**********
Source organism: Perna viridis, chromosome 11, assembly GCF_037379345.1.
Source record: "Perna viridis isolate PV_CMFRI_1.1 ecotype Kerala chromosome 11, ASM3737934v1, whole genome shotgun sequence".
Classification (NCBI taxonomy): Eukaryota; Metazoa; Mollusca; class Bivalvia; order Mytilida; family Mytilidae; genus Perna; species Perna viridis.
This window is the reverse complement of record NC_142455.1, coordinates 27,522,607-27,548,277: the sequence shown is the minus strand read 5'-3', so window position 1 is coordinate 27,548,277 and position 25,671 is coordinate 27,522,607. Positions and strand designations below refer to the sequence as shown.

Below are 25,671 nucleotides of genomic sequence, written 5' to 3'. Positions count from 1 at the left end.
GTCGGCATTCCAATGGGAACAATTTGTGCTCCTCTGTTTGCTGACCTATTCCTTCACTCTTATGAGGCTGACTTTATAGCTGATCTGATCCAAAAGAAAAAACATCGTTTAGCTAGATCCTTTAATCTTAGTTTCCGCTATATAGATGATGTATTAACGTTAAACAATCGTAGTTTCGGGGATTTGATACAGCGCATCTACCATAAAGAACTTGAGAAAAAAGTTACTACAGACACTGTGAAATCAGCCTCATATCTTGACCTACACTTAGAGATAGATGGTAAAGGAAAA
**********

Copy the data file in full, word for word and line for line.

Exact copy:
Source organism: Perna viridis, chromosome 11, assembly GCF_037379345.1.
Source record: "Perna viridis isolate PV_CMFRI_1.1 ecotype Kerala chromosome 11, ASM3737934v1, whole genome shotgun sequence".
Classification (NCBI taxonomy): Eukaryota; Metazoa; Mollusca; class Bivalvia; order Mytilida; family Mytilidae; genus Perna; species Perna viridis.
This window is the reverse complement of record NC_142455.1, coordinates 27,522,607-27,548,277: the sequence shown is the minus strand read 5'-3', so window position 1 is coordinate 27,548,277 and position 25,671 is coordinate 27,522,607. Positions and strand designations below refer to the sequence as shown.

Below are 25,671 nucleotides of genomic sequence, written 5' to 3'. Positions count from 1 at the left end.
GTCGGCATTCCAATGGGAACAATTTGTGCTCCTCTGTTTGCTGACCTATTCCTTCACTCTTATGAGGCTGACTTTATAGCTGATCTGATCCAAAAGAAAAAACATCGTTTAGCTAGATCCTTTAATCTTAGTTTCCGCTATATAGATGATGTATTAACGTTAAACAATCGTAGTTTCGGGGATTTGATACAGCGCATCTACCATAAAGAACTTGAGAAAAAAGTTACTACAGACACTGTGAAATCAGCCTCATATCTTGACCTACACTTAGAGATAGATGGTAAAGGAAAA